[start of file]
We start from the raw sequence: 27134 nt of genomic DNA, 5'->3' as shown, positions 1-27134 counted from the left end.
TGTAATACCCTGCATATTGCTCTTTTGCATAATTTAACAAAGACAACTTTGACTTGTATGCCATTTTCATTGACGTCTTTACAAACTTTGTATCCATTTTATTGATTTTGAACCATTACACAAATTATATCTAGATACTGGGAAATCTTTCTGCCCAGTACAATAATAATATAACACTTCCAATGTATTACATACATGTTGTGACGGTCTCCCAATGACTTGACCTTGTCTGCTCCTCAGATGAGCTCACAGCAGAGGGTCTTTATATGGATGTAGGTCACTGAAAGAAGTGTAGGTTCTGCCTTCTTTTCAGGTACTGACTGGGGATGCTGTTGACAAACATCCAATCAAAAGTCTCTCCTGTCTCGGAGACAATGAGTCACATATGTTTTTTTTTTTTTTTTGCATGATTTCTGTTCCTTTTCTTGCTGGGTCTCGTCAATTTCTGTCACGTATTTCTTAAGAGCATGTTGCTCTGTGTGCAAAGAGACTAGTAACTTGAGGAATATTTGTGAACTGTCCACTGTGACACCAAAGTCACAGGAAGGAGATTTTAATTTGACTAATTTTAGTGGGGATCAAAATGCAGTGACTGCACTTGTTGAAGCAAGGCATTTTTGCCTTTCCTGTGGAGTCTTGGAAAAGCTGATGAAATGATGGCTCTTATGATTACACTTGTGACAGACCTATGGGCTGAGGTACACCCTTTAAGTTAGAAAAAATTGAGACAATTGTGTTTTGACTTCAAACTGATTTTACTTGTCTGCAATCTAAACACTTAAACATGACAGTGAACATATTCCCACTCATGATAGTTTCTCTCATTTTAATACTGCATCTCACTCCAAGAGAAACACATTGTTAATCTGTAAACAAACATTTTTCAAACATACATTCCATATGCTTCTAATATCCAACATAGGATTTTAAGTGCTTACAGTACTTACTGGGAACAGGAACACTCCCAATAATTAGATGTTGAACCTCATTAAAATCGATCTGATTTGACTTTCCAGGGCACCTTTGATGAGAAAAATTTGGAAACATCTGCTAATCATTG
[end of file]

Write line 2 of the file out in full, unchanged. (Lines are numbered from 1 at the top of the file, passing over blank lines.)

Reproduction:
TGTAATACCCTGCATATTGCTCTTTTGCATAATTTAACAAAGACAACTTTGACTTGTATGCCATTTTCATTGACGTCTTTACAAACTTTGTATCCATTTTATTGATTTTGAACCATTACACAAATTATATCTAGATACTGGGAAATCTTTCTGCCCAGTACAATAATAATATAACACTTCCAATGTATTACATACATGTTGTGACGGTCTCCCAATGACTTGACCTTGTCTGCTCCTCAGATGAGCTCACAGCAGAGGGTCTTTATATGGATGTAGGTCACTGAAAGAAGTGTAGGTTCTGCCTTCTTTTCAGGTACTGACTGGGGATGCTGTTGACAAACATCCAATCAAAAGTCTCTCCTGTCTCGGAGACAATGAGTCACATATGTTTTTTTTTTTTTTTTGCATGATTTCTGTTCCTTTTCTTGCTGGGTCTCGTCAATTTCTGTCACGTATTTCTTAAGAGCATGTTGCTCTGTGTGCAAAGAGACTAGTAACTTGAGGAATATTTGTGAACTGTCCACTGTGACACCAAAGTCACAGGAAGGAGATTTTAATTTGACTAATTTTAGTGGGGATCAAAATGCAGTGACTGCACTTGTTGAAGCAAGGCATTTTTGCCTTTCCTGTGGAGTCTTGGAAAAGCTGATGAAATGATGGCTCTTATGATTACACTTGTGACAGACCTATGGGCTGAGGTACACCCTTTAAGTTAGAAAAAATTGAGACAATTGTGTTTTGACTTCAAACTGATTTTACTTGTCTGCAATCTAAACACTTAAACATGACAGTGAACATATTCCCACTCATGATAGTTTCTCTCATTTTAATACTGCATCTCACTCCAAGAGAAACACATTGTTAATCTGTAAACAAACATTTTTCAAACATACATTCCATATGCTTCTAATATCCAACATAGGATTTTAAGTGCTTACAGTACTTACTGGGAACAGGAACACTCCCAATAATTAGATGTTGAACCTCATTAAAATCGATCTGATTTGACTTTCCAGGGCACCTTTGATGAGAAAAATTTGGAAACATCTGCTAATCATTG